Bankruptcy expert Leon Bayer answers real-life questions.
Don’t Come Up Short on a Short Sale
I’m a beginning property investor. I have been negotiating to purchase a condo as a short sale. The condo is worth $500,000 and owner still owes $1 million on the mortgage. We got short sale approval from the lender, but the homeowner’s association just held a foreclose sale and now owns the condo. The HOA is in the process of evicting the former owner.
I still want the property. Should I contact the HOA and try to buy the property from it or ask it to stop the eviction so I can finish the short sale?
There is dirty work that needs to be done here. I would back off just a bit and let the HOA do it for you.
If you buy the condo right now, you will be stuck evicting the former owner. Why not let the HOA do it? Rather than delay the eviction, let it go full speed ahead at the HOA’s expense.
What you can do right now is negotiate with the HOA to buy the property. As things stand, the HOA owns this property subject to that million dollar mortgage. One of two things will happen.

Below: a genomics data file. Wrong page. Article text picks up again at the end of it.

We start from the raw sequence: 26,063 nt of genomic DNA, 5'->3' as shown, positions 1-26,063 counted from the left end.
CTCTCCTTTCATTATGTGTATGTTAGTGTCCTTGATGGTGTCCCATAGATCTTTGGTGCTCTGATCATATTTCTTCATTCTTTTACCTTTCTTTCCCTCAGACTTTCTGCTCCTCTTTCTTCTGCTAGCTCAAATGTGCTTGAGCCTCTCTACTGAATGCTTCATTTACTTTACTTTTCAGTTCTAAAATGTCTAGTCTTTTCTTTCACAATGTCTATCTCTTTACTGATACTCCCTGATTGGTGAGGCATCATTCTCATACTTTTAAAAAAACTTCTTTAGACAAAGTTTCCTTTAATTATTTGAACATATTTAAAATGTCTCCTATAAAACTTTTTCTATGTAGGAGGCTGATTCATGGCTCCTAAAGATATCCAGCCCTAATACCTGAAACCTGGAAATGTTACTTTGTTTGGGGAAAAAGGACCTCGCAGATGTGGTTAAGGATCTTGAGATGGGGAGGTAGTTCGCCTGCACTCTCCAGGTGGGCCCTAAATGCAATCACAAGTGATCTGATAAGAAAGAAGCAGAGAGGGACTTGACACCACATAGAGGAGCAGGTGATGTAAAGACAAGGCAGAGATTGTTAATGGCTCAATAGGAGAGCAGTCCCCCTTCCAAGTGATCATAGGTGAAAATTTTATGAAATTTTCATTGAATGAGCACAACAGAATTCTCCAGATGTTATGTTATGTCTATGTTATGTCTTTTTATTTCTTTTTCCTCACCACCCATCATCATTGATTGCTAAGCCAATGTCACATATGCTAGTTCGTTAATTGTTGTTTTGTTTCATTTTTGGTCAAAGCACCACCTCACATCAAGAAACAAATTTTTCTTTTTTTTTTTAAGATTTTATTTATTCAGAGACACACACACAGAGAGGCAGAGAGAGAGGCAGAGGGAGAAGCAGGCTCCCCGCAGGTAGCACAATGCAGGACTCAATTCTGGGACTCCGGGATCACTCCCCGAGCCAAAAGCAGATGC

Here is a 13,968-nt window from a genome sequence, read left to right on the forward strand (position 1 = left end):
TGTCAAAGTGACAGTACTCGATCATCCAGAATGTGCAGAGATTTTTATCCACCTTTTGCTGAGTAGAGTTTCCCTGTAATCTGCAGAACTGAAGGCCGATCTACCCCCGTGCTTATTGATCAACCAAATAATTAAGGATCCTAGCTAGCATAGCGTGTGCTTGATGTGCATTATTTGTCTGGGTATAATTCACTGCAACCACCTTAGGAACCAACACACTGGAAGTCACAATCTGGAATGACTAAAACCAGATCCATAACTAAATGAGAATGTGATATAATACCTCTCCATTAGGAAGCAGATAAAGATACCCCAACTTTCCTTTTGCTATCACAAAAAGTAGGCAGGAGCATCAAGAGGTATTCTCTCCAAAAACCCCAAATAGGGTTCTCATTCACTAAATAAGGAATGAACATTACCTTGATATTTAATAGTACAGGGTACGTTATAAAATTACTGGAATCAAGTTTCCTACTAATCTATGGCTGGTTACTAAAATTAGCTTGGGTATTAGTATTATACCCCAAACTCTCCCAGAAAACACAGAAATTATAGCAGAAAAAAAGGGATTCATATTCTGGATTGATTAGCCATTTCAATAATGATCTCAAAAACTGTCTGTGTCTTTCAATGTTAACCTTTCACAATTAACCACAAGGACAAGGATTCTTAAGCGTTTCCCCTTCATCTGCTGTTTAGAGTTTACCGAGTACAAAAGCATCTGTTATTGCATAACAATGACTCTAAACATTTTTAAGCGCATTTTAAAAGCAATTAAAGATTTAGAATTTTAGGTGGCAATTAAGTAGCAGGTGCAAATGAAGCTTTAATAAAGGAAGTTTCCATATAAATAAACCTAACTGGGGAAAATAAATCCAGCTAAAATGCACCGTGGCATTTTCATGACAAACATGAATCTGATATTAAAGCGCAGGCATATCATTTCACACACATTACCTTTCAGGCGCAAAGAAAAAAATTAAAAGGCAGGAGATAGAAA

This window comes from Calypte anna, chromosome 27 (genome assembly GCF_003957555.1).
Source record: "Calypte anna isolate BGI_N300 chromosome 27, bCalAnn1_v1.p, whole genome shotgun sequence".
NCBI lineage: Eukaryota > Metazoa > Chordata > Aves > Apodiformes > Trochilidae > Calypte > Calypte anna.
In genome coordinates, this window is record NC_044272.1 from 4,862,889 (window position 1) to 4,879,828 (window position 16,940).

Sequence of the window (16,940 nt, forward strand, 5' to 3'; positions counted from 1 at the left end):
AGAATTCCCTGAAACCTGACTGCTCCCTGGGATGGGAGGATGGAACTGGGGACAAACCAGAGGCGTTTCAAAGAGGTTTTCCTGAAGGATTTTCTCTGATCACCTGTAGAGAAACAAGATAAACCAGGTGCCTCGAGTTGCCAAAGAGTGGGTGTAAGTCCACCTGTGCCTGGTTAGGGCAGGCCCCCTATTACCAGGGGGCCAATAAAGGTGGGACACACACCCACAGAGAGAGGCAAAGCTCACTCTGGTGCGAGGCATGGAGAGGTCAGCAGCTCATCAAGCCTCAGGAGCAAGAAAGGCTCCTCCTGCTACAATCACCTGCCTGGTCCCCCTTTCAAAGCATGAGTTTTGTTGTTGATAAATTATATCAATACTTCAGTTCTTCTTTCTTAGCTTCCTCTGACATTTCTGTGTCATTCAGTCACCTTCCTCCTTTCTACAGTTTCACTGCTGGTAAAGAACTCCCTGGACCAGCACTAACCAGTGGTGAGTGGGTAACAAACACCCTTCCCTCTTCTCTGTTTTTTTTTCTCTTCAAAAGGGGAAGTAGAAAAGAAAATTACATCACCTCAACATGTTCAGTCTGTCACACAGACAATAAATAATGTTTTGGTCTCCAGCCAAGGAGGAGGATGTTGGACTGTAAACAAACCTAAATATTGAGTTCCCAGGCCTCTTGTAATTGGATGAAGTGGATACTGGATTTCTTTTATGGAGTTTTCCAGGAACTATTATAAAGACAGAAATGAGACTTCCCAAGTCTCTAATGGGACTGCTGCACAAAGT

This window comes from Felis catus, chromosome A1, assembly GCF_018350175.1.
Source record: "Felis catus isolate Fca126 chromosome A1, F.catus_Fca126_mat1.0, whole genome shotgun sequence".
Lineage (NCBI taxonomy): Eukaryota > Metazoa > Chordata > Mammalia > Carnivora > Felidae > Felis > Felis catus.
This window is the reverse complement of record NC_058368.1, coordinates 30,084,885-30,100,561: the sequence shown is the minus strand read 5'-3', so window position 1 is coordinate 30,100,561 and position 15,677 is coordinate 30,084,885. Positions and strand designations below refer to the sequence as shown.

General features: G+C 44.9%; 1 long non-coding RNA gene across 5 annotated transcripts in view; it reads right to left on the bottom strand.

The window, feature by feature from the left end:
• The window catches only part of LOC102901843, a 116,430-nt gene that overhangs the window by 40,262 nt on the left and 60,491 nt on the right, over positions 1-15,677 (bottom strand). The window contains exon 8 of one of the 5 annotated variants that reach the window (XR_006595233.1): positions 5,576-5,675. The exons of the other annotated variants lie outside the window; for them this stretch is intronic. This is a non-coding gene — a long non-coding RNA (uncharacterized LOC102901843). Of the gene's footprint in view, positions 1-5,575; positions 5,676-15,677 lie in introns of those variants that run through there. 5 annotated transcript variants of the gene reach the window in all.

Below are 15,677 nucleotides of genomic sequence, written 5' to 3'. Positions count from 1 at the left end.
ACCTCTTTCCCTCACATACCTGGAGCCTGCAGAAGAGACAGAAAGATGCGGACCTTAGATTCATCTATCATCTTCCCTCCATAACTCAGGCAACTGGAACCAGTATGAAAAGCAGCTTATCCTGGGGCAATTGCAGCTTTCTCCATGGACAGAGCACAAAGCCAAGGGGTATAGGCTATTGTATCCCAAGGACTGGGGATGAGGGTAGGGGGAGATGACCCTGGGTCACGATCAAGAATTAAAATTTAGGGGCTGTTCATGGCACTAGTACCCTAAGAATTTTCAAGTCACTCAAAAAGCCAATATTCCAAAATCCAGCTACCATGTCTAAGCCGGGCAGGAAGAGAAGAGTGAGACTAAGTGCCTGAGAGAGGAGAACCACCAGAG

- the HOA will do a short sale, or
- the mortgage lender will foreclose on the HOA.
If the lender is still willing to go forward with a short sale, then you can buy the unit from the HOA. If the lender forecloses, you can negotiate to buy it from the lender as an REO. (Learn more about REO properties and how to purchase them.)
In addition to conditions you would require for any condo purchase, you should also require that the unit be vacant, that it be subject to your approval on a final walk through inspection, that the lender agrees to the short sale, and that the time period in which the former owner can redeem the property has expired. The last thing you want is to buy a damaged property with the ex-owner still living in it, or else buy the property, improve it, and then have the ex-owner try to reclaim it.
I hope it works out for you. As investments go, these short sale deals often come up short.
Leon Bayer is a Los Angeles bankruptcy attorney. He is a partner at Bayer, Wishman & Leotta, a California law firm specializing in bankruptcy. The opinions and advice in this blog post are from Mr. Bayer alone, and should not be attributed to Nolo. By answering a question on this blog, Mr. Bayer does not become your lawyer.